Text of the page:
PostPosted: Thu Nov 06, 2008 11:11 pm    Post subject: Reply with quote

I know. I have participated in Samhain rituals. Here in south central Wisconsin I live in the middle of all things alternative, New Age and retro-hippy.

However, for me, the way most people in the U.S. celebrate Halloween is not religious. For me when pagans and other alternative religious groups celebrate Halloween it is religious, although it is a revival of religious customs that until recently had not been celebrated for many hundreds of years. The same could be said, although to a slightly lesser degree of the Mexican Day of the Dead, which mixes secular and religious tradition, although I think it is very possible to celebrate the day of the dead without it being religious. However, for me, when the average English-speaking U.S. or Canadian family celebrates Halloween the connection between the candy, the trick or treating and the costumes and historical religious celebrations is very tenuous if there is any at all. I was raised with an entirely secular tradition around Halloween. For me, Samhain, which only a tiny proportion of the U.S., Canadian and British population celebrates, is religious. Halloween, on the other hand, for me is secular. It is a bit like New Year's day which was, centuries ago a Catholic holiday pasted onto a Roman pagan holiday. There are some people who are deciding not to celebrate New Years because they see it as a religious holiday. I do not, because as far as I can tell, it lost most or all of its religious significance long ago. However, I like to be sensitive with my students, and I know that because Halloween was once such a sacred Celtic day, and because of neo-pagan and neo-Druid revivals, it is uncomfortable to conservative Christians, so I avoid celebrating it in the classroom.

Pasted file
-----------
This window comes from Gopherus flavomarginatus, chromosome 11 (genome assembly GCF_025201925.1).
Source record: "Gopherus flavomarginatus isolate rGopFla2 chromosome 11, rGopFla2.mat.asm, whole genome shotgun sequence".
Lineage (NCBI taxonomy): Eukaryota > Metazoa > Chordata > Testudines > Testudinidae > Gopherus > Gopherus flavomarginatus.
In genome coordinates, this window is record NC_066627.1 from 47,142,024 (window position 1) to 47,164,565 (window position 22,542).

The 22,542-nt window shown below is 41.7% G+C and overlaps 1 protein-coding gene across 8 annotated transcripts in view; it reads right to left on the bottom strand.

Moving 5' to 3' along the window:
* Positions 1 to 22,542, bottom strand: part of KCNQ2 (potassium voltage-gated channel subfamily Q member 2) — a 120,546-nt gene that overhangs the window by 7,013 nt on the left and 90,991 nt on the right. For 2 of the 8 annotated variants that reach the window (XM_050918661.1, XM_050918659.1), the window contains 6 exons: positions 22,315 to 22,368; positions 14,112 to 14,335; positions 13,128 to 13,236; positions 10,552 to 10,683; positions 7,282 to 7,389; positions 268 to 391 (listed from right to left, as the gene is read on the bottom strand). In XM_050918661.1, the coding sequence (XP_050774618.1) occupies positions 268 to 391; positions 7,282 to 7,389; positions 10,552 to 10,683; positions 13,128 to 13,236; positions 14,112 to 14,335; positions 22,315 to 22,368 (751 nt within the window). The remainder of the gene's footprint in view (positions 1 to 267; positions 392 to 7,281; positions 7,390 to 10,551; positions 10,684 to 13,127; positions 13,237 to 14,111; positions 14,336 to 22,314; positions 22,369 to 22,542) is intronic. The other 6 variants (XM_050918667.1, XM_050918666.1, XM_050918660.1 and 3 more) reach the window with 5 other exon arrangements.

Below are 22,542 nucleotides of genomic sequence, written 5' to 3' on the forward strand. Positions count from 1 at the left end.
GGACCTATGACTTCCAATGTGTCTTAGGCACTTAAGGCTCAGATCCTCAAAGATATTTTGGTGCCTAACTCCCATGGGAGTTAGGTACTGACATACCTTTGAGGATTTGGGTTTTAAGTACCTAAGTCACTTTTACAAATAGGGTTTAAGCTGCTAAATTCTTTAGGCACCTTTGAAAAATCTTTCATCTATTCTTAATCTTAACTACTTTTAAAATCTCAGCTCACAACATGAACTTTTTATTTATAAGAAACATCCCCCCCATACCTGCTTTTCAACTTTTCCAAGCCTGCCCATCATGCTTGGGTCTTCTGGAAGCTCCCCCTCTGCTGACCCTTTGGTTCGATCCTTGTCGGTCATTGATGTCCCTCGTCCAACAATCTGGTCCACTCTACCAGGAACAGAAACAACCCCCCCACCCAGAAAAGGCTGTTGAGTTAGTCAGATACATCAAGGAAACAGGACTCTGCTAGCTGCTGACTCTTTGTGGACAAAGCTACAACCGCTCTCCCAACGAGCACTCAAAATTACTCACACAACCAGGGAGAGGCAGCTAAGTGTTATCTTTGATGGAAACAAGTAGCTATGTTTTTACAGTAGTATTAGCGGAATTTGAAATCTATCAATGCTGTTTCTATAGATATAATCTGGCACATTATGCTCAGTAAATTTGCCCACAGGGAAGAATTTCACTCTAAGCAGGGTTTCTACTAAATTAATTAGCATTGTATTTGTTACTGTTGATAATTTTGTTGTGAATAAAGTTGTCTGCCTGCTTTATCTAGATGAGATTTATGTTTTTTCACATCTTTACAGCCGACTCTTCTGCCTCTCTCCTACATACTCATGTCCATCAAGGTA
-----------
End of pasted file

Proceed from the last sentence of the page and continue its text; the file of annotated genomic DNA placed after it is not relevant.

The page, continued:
Dory
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David



Joined: 30 Sep 2004
Posts: 1855
Location: Ottawa, Ontario, Canada

PostPosted: Fri Nov 07, 2008 3:43 pm    Post subject: Reply with quote

I mean, fer crying out loud, some schools in Toronto banned Hallowe'en in favour of Black and Orange Day!! I have over the years known a fair number of Wiccans and have never once met one who objected to Hallowe'en per se, just the characterisation of witches, and that i feel is fair.
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dory



Joined: 11 Nov 2007
Posts: 236
Location: Madison, WI

PostPosted: Tue Nov 11, 2008 8:14 pm    Post subject: Reply with quote

I think it is not Wiccans who object to Halloween (most love it) but conservative Christians who think Wicca is evil. I, personally, wish the public holiday could just stay secular. I just love seeing the kids in their costumes! The only thing I am beginning to realize from these discussions is that maybe a day of getting tons of processed junk food now is not so good now that kids are getting bombarded with horrible junk food every day. When I was a kid we got a bunch of awful food once a year. In between we got junk food only rarely. Things might be different now. I am going to think about giving out stickers next year. Nobody is going to object that they are poison because they are inedible.

Dory